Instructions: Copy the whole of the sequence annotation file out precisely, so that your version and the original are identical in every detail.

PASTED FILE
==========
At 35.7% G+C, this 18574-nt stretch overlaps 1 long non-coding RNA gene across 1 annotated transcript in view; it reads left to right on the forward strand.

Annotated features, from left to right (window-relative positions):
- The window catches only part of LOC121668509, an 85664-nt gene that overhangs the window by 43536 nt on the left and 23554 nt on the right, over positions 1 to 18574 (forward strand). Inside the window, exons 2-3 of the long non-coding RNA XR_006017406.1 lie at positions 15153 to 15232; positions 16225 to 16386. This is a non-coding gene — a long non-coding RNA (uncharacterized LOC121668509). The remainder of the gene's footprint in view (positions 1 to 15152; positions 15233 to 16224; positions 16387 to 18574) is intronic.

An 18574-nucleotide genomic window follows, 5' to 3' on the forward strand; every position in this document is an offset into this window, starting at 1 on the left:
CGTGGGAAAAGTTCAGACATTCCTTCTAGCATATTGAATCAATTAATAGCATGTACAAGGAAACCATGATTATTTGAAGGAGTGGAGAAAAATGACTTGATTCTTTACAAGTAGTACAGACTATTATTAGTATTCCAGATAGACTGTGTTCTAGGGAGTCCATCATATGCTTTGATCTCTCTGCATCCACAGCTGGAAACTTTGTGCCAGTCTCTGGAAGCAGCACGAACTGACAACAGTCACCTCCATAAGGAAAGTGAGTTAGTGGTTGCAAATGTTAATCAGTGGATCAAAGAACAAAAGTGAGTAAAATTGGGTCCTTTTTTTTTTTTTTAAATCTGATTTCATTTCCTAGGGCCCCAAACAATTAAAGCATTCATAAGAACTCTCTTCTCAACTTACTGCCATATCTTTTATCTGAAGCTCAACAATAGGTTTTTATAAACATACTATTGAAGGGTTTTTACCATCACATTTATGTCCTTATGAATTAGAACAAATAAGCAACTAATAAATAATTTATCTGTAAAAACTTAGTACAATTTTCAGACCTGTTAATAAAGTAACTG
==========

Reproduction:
At 35.7% G+C, this 18574-nt stretch overlaps 1 long non-coding RNA gene across 1 annotated transcript in view; it reads left to right on the forward strand.

Annotated features, from left to right (window-relative positions):
- The window catches only part of LOC121668509, an 85664-nt gene that overhangs the window by 43536 nt on the left and 23554 nt on the right, over positions 1 to 18574 (forward strand). Inside the window, exons 2-3 of the long non-coding RNA XR_006017406.1 lie at positions 15153 to 15232; positions 16225 to 16386. This is a non-coding gene — a long non-coding RNA (uncharacterized LOC121668509). The remainder of the gene's footprint in view (positions 1 to 15152; positions 15233 to 16224; positions 16387 to 18574) is intronic.

An 18574-nucleotide genomic window follows, 5' to 3' on the forward strand; every position in this document is an offset into this window, starting at 1 on the left:
CGTGGGAAAAGTTCAGACATTCCTTCTAGCATATTGAATCAATTAATAGCATGTACAAGGAAACCATGATTATTTGAAGGAGTGGAGAAAAATGACTTGATTCTTTACAAGTAGTACAGACTATTATTAGTATTCCAGATAGACTGTGTTCTAGGGAGTCCATCATATGCTTTGATCTCTCTGCATCCACAGCTGGAAACTTTGTGCCAGTCTCTGGAAGCAGCACGAACTGACAACAGTCACCTCCATAAGGAAAGTGAGTTAGTGGTTGCAAATGTTAATCAGTGGATCAAAGAACAAAAGTGAGTAAAATTGGGTCCTTTTTTTTTTTTTTAAATCTGATTTCATTTCCTAGGGCCCCAAACAATTAAAGCATTCATAAGAACTCTCTTCTCAACTTACTGCCATATCTTTTATCTGAAGCTCAACAATAGGTTTTTATAAACATACTATTGAAGGGTTTTTACCATCACATTTATGTCCTTATGAATTAGAACAAATAAGCAACTAATAAATAATTTATCTGTAAAAACTTAGTACAATTTTCAGACCTGTTAATAAAGTAACTG